February 2, 2010 / 11:15 PM / 10 years ago

U.S. lawmaker to push for crackdown on speculation

WASHINGTON (Reuters) - A key U.S. lawmaker is set to join forces with several business groups on Wednesday to call for Congress to end the “reckless speculation” in commodity markets as the Senate prepares to take on financial reform.

Traders work in the Crude, Gasoline and Heating Oil Futures pit at the New York Mercantile Exchange May 19, 2009. REUTERS/Shannon Stapleton

Senator Maria Cantwell, a Washington Democrat, will advocate for more regulation of futures markets and derivatives at a press conference at 1 p.m. EST (1800 GMT) on Wednesday with Americans for Financial Reform and the Commodities Markets Oversight Coalition.

Financial reform and commodity market speculation have been political hot buttons in the wake of the economic meltdown and volatile commodity prices. The House of Representative passed a financial overhaul bill in December, but the Senate is still working on its own regulatory plan.

“She is determined that regulatory reform legislation in whatever final form it takes is loop hole free in terms of closing the door on abusive and speculative trading practices in derivatives and commodities,” said Cantwell spokesman John Diamond.

Cantwell, who has been a vocal proponent for more transparency in commodity markets, sits on the Senate Finance Committee and could influence regulatory reform but the any legislation faces an uphill battle for passage.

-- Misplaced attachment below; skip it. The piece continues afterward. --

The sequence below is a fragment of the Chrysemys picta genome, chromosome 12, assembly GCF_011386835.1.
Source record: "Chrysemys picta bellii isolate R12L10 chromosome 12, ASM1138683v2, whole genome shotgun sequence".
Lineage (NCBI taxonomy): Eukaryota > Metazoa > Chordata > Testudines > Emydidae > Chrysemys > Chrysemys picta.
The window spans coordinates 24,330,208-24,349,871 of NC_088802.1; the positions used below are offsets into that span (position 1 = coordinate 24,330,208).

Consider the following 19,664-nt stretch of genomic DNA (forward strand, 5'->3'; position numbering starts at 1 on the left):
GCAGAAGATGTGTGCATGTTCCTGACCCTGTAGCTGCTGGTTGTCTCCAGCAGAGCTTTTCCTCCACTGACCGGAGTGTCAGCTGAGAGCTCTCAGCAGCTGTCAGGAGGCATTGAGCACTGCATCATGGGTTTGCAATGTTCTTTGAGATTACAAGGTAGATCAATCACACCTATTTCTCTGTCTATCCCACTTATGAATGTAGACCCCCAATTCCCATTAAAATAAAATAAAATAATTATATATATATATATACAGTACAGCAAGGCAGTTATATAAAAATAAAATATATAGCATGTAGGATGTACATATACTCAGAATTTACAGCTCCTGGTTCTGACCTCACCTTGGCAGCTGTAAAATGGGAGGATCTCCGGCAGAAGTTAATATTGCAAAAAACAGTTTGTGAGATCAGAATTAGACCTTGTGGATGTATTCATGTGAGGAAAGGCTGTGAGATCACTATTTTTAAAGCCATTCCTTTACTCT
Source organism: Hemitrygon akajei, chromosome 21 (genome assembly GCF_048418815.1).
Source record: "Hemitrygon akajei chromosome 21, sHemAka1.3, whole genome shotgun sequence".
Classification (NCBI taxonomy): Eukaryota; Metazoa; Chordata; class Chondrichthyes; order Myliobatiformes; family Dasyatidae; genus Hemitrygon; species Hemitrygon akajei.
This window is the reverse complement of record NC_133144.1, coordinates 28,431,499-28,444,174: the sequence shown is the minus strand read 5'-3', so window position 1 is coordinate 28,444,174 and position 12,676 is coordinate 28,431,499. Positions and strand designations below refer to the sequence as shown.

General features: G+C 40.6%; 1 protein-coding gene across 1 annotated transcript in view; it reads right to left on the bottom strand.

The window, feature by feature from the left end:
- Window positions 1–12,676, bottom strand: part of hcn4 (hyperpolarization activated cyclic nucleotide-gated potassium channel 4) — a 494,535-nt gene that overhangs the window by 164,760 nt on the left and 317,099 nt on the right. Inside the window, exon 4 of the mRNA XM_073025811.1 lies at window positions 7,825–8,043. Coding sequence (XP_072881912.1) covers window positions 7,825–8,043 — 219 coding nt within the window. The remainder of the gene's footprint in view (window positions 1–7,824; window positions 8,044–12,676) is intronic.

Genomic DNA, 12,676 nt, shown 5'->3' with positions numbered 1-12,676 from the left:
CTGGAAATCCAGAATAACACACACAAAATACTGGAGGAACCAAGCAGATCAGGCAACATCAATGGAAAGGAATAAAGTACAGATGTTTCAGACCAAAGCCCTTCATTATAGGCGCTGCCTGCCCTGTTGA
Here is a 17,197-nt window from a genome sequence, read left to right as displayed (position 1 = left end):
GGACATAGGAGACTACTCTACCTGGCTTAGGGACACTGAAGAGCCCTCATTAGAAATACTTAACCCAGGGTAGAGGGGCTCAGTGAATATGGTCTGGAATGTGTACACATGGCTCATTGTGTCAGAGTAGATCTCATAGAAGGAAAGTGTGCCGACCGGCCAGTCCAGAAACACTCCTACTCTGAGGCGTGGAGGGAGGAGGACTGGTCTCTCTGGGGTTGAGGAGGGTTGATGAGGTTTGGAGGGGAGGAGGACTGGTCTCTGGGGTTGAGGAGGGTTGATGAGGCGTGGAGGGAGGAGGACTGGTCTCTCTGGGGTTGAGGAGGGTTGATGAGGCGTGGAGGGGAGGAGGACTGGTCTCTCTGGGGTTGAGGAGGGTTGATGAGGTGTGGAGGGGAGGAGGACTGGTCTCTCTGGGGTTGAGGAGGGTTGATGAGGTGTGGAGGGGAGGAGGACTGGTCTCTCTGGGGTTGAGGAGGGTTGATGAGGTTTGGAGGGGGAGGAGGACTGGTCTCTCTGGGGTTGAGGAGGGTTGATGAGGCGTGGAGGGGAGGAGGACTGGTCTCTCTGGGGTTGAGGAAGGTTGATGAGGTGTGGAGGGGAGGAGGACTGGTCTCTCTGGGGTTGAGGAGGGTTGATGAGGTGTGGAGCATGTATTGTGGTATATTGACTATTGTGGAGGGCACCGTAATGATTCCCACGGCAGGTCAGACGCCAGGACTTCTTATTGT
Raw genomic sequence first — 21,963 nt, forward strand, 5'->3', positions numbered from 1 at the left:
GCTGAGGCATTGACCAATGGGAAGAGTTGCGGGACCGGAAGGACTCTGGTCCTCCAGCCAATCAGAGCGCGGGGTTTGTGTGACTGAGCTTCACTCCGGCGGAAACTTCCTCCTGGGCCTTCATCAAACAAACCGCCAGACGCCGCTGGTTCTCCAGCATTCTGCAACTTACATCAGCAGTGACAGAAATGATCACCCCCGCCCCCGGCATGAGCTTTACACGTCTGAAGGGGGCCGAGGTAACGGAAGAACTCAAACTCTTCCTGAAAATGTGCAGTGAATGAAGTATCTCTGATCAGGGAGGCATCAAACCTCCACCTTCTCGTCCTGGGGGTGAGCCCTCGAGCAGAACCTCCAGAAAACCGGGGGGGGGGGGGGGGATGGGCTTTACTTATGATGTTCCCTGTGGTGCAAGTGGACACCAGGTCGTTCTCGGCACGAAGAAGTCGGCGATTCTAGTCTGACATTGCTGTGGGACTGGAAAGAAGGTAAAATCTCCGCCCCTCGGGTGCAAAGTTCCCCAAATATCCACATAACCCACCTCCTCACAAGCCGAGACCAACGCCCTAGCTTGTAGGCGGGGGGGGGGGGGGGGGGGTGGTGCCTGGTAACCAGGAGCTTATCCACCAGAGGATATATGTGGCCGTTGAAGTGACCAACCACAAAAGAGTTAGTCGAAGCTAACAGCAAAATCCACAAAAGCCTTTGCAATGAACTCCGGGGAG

Financial market reform legislation could give CFTC authority in the unregulated over-the-counter derivatives markets.

Food and energy costs skyrocketed to record levels in 2008 before crashing back to earth last year. Some lawmakers and consumer advocates blame financial investors involved in the futures markets for the roller coaster price moves.

Cantwell will be joined by hedge fund manager Michael Masters, who made a splash on Capitol Hill during the run up in oil prices by testifying at several Congressional hearings that an influx of financial firms in futures markets was behind the rise in commodity prices.

Masters said there is a connection between the collapse in the financial markets, volatile commodity costs and the credit crisis.

“In all those cases, the source was unregulated and non-transparent derivatives,” said Masters, who manages Masters Capital Management.

The Commodity Futures Trading Commission issued a proposal to curb speculation in oil and gas markets last month by capping the number of contracts a company can hold across exchanges.

Some lawmakers have said the CFTC plan is too lenient on traders, however. The proposed regulations would still allow a trader to amass a 98 million-barrel position in crude oil, equal to more than a day’s global consumption and five times the New York Mercantile Exchange’s loosely enforced cap.

Reporting by Ayesha Rascoe; Editing by Marguerita Choy

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